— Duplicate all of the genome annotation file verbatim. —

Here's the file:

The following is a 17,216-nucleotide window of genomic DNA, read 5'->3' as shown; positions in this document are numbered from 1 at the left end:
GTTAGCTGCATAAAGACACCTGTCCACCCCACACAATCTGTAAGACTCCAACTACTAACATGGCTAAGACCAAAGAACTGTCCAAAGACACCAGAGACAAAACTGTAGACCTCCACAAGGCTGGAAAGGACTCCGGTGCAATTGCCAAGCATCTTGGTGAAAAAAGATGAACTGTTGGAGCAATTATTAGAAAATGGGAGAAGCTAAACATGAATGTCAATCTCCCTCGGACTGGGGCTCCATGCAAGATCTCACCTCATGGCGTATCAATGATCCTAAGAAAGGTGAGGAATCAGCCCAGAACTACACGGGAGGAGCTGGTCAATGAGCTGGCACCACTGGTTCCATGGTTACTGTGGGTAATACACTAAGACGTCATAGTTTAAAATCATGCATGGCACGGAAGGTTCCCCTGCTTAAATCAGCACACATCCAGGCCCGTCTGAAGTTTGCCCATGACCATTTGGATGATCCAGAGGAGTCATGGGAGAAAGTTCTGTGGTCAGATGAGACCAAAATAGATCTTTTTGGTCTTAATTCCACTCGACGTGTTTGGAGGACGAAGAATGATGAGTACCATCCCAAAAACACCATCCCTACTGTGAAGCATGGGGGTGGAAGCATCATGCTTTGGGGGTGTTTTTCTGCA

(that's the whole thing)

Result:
The following is a 17,216-nucleotide window of genomic DNA, read 5'->3' as shown; positions in this document are numbered from 1 at the left end:
GTTAGCTGCATAAAGACACCTGTCCACCCCACACAATCTGTAAGACTCCAACTACTAACATGGCTAAGACCAAAGAACTGTCCAAAGACACCAGAGACAAAACTGTAGACCTCCACAAGGCTGGAAAGGACTCCGGTGCAATTGCCAAGCATCTTGGTGAAAAAAGATGAACTGTTGGAGCAATTATTAGAAAATGGGAGAAGCTAAACATGAATGTCAATCTCCCTCGGACTGGGGCTCCATGCAAGATCTCACCTCATGGCGTATCAATGATCCTAAGAAAGGTGAGGAATCAGCCCAGAACTACACGGGAGGAGCTGGTCAATGAGCTGGCACCACTGGTTCCATGGTTACTGTGGGTAATACACTAAGACGTCATAGTTTAAAATCATGCATGGCACGGAAGGTTCCCCTGCTTAAATCAGCACACATCCAGGCCCGTCTGAAGTTTGCCCATGACCATTTGGATGATCCAGAGGAGTCATGGGAGAAAGTTCTGTGGTCAGATGAGACCAAAATAGATCTTTTTGGTCTTAATTCCACTCGACGTGTTTGGAGGACGAAGAATGATGAGTACCATCCCAAAAACACCATCCCTACTGTGAAGCATGGGGGTGGAAGCATCATGCTTTGGGGGTGTTTTTCTGCA